Shannon Purser Responds to Criticism Over Sierra Burgess is a Loser
After the trailer for Sierra Burgess is a Loser came out, everyone (im)patiently waited for the movie to drop on Netflix. Fans were so excited for a film that focused on a plus-size main character, especially after the streaming platform’s Insatiable fiasco.
Sierra Burgess had a lot of high expectations to live up to. With the massive success of Netflix’s previous teen rom-coms, The Kissing Booth and To All the Boys I’ve Loved Before, there was definitely pressure for the movie to perform just as well. And with Noah Centineo and Shannon Purser starring as the main characters, fans were sure it would be a hit. For the most part, it was — but a lot of people also pointed out problems they had with certain parts of the movie. Some fans accused the film of being transphobic and homophobic, among other things, and not everyone was a fan of Sierra’s actions.
Those critiques are totally valid. Scenes such as when Sierra pretends to be deaf in front of Jamey’s actual deaf brother, and when she kisses Jamey without his consent, are problematic AF. The viewers know that, and Shannon, who plays Sierra in the movie, argues that that’s the point!
“I think it is absolutely fair to criticize what Sierra does because what she is doing is wrong,” Shannon tells Clevver exclusively. “I was really interested in exploring this flawed character, like, what motivates her to act in this way? What insecurities are people who do this dealing with? And also exploring, is there room for growth? Is there redemption for people who do things like this? So, it has been interesting to see how some people are very vehemently sure that she should not be forgiven, that she should not have a second chance, whereas others are resonating with her.”
Sierra is definitely a flawed character, and Shannon thinks that’s why there’s some miscommunication about the film’s theme and message. Some viewers might have been under the impression that they’re supposed to root for Sierra the entire time when, in reality, the character isn’t supposed to be 100% likable.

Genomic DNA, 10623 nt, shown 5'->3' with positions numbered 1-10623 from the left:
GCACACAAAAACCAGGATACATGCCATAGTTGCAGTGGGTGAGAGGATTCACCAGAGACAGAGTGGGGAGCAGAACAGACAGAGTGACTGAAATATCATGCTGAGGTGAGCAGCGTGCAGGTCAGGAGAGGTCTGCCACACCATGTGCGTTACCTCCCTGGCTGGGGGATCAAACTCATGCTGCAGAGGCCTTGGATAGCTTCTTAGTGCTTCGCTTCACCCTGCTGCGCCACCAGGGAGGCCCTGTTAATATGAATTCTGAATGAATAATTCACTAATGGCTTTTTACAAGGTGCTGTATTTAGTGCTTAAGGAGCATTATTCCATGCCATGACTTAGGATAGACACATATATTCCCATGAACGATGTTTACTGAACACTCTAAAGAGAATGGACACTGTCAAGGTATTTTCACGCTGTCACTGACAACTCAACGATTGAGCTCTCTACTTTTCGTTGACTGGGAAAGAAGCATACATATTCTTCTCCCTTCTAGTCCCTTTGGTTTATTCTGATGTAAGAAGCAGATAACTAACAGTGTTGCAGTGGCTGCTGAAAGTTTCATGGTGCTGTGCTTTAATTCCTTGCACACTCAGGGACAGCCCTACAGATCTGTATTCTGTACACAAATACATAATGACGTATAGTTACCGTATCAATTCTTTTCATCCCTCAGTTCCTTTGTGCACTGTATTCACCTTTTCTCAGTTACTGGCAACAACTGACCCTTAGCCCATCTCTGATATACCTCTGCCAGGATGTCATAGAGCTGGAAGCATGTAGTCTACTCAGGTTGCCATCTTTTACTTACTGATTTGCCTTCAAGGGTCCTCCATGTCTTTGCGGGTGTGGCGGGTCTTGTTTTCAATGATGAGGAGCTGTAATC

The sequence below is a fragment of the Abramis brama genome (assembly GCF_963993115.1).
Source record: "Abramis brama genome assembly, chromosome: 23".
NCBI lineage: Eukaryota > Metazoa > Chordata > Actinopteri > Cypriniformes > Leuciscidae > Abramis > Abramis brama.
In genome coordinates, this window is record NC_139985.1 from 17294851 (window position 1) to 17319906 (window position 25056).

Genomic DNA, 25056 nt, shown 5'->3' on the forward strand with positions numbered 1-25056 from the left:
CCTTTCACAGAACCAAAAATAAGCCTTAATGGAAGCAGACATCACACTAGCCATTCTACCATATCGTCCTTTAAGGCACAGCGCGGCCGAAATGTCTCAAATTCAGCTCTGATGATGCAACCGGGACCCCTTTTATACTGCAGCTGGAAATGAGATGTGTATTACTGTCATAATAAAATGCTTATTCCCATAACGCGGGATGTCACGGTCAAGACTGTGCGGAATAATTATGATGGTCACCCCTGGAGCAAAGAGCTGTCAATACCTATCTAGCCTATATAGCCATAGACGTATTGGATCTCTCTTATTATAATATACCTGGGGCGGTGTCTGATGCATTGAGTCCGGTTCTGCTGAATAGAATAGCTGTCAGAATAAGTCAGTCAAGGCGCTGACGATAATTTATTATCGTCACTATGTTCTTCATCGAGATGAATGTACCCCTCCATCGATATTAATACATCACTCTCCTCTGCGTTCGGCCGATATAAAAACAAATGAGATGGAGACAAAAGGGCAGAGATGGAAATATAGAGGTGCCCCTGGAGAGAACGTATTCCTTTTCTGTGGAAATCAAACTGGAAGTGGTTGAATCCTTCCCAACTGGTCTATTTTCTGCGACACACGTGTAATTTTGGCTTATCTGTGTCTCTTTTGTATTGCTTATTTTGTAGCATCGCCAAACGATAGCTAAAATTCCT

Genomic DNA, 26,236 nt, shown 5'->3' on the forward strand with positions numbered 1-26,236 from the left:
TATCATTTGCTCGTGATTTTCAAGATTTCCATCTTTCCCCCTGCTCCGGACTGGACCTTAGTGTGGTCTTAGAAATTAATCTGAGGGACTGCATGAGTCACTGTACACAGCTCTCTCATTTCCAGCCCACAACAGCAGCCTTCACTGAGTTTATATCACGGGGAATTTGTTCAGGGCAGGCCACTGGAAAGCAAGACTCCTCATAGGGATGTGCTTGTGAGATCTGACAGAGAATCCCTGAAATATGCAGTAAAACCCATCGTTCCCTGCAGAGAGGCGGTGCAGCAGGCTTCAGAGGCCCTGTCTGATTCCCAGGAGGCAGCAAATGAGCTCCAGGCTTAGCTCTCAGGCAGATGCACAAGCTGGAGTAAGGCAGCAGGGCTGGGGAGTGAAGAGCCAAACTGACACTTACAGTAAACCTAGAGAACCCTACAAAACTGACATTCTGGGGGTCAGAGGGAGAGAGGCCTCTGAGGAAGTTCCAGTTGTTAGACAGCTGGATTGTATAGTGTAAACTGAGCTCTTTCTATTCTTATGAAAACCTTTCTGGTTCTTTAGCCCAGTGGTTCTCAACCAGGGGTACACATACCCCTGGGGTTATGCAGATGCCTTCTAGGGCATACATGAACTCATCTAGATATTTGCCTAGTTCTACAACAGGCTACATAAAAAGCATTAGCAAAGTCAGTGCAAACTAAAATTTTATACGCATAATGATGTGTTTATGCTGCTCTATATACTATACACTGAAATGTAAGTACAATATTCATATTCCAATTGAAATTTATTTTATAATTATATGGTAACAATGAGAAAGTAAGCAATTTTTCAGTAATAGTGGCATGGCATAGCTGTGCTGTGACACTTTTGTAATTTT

“It’s interesting because I think a lot of the confusion is coming from the fact that Sierra maybe is being marketed as sort of a fluffy, teen rom-com when, in reality, there are a lot of underlying issues,” Shannon says. “I think there is romance, but it’s also a commentary on Internet culture and the way that society pressures young women to compete against each other and conform to a certain ideal. [High schoolers say] insensitive things. Or speak without really thinking about the ramifications of their actions. I think there is definitely a reckoning for Sierra at the end, where she realizes all of the evil that she saw in the world around her is now coming from her, and she has to deal with that.”
We won’t spoil the movie, but toward the end, Sierra does some pretty messed up sh*t. Things end up working out for her and all of the other characters by the time the credits roll, but Shannon says if Netflix orders a sequel, she’d like to see the characters address the mistakes they made in the first movie and learn from them.
“I would like to explore Sierra as a more healthy and morally good person,” she says. “I would like to see her continue on her journey of self-growth and self-acceptance and for all of these characters to learn from their mistakes and move forward as better people.”
Despite the problems with the movie, it’s still a big step forward in the movement to diversify Hollywood. To have a plus-size woman in a lead role of a film, sadly, isn’t all that common yet… but Shannon’s excited to be someone who is helping to change that.
“Ever since there has been a standard for what beauty is, you know, that means that somebody is left out,” she says. “And for a very long time, being plus-size meant that you were not beautiful, and I just know how damaging that was to me and to my self-image growing up, and I really hope that I can even be a small part of a change that makes that different for young girls especially.”
The actress adds that she wished things were changing faster, but she has been seeing more and more opportunities for actors of all types — and that will only get better as time goes on.
“I see more scripts written specifically with a plus-size girl in mind, which I think is really cool,” she tells us. “I think there is kind of hope. People are recognizing that Hollywood and the movies that we are making, which are supposed to be reflections of the world we see around us, are actually not and have very limited perspectives, and people want to change that, and that starts by giving more diverse creators a chance to be in the writers’ room and be directors, you know? And I am excited to see those changes happening.”
Stay tuned for more from our interview with Shannon Purser!